Sunday November 19 2006
Sir - In ‘No compulsory resuscitation can ever revive Irish' (SI, 5/11/06) Emer O'Kelly provides a rather facile argument relying on hearsay and well-worn arguments. She is both ill-informed and behind the times. Indeed I am surprised she didn't harp on about Peig. English has an influence on most languages, but just because lexical borrowing takes place, one cannot possibly deduce that the language is dead. It would be equally absurd to argue that English is dead because it has so many words from French and German.
She claims that the language is bereft of 'modern terminology', obviously unaware of any modern words in Irish. One only has to consult a technical dictionary of Irish terms to find that new words are being coined all the time. Indeed in the world of computers, words are continuously coined in Irish while other languages simply use the English term.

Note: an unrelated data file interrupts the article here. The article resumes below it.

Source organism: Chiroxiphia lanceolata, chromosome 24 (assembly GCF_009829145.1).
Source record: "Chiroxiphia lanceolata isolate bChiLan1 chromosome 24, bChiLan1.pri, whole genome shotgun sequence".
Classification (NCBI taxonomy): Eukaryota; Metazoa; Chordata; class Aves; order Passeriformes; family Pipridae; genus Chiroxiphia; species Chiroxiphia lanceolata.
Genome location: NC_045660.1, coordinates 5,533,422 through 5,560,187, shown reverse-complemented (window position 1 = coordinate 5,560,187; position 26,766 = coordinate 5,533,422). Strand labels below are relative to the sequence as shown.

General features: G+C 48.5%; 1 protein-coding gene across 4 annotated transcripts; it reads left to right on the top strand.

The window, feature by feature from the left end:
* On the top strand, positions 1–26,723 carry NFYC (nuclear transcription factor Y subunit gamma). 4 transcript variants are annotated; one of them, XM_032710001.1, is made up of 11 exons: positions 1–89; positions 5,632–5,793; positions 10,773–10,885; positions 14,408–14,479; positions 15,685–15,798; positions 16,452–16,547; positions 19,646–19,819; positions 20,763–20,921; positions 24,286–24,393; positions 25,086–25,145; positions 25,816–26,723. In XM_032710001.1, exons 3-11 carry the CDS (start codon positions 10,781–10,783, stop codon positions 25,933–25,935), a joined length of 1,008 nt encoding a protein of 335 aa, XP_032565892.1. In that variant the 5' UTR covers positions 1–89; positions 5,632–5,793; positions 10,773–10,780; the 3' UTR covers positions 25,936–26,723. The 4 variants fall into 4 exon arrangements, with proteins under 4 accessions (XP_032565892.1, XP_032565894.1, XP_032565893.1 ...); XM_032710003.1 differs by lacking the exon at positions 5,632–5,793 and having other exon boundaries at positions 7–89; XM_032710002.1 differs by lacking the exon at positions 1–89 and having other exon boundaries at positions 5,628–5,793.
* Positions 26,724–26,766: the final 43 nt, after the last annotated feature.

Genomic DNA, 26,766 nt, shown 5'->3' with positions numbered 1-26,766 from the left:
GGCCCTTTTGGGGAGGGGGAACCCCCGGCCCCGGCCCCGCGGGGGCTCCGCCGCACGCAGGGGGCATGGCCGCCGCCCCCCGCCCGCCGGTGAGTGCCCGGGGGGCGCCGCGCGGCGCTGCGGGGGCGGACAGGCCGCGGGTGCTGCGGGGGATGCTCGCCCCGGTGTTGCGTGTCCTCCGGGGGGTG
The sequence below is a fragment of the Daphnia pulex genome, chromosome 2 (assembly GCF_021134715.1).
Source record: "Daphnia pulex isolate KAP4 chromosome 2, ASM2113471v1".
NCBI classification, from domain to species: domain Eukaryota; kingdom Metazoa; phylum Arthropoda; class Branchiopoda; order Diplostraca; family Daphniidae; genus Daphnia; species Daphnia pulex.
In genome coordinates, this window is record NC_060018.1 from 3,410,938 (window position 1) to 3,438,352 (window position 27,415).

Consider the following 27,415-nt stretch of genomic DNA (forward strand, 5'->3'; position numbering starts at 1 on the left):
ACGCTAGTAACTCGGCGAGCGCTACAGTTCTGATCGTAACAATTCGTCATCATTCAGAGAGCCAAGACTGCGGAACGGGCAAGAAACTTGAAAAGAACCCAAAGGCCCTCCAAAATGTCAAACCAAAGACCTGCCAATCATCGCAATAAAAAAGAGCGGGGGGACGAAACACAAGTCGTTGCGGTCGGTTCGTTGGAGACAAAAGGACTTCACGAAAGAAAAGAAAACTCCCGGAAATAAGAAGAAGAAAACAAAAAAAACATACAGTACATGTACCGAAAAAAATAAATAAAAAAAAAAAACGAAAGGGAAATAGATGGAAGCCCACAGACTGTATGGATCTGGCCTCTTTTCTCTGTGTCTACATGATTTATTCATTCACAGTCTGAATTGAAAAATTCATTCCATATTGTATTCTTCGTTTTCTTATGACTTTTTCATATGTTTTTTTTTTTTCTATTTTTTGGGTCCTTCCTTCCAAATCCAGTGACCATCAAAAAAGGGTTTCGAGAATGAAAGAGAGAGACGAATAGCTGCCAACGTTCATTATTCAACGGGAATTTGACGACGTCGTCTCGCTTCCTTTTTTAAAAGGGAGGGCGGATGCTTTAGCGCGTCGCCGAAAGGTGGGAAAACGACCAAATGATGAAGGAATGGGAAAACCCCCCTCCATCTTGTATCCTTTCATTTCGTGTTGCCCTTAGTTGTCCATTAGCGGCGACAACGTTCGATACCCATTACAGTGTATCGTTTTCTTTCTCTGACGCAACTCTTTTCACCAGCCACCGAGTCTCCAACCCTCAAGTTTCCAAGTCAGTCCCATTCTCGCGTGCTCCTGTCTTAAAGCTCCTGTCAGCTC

Nor does she appear capable of writing Irish words, which is extremely sloppy. She writes druggai (sic) and doesn't appear to be aware that Daingean takes the definite article. The 'Irish language is dead' way of thinking was extremely popular following the publication of Reg Hindley's book The Death ofthe Irish language in 1990.
However attitudes have since changed dramatically yet O'Kelly with her vague reference to a report published in 1991 doesn't acknowledge this. So please if you must produce more anti-Irish language articles, as is your wont several times a year, then do some research and introduce fresh arguments.
Rónán-Gearóid Ó Domhnaill, Gaillimh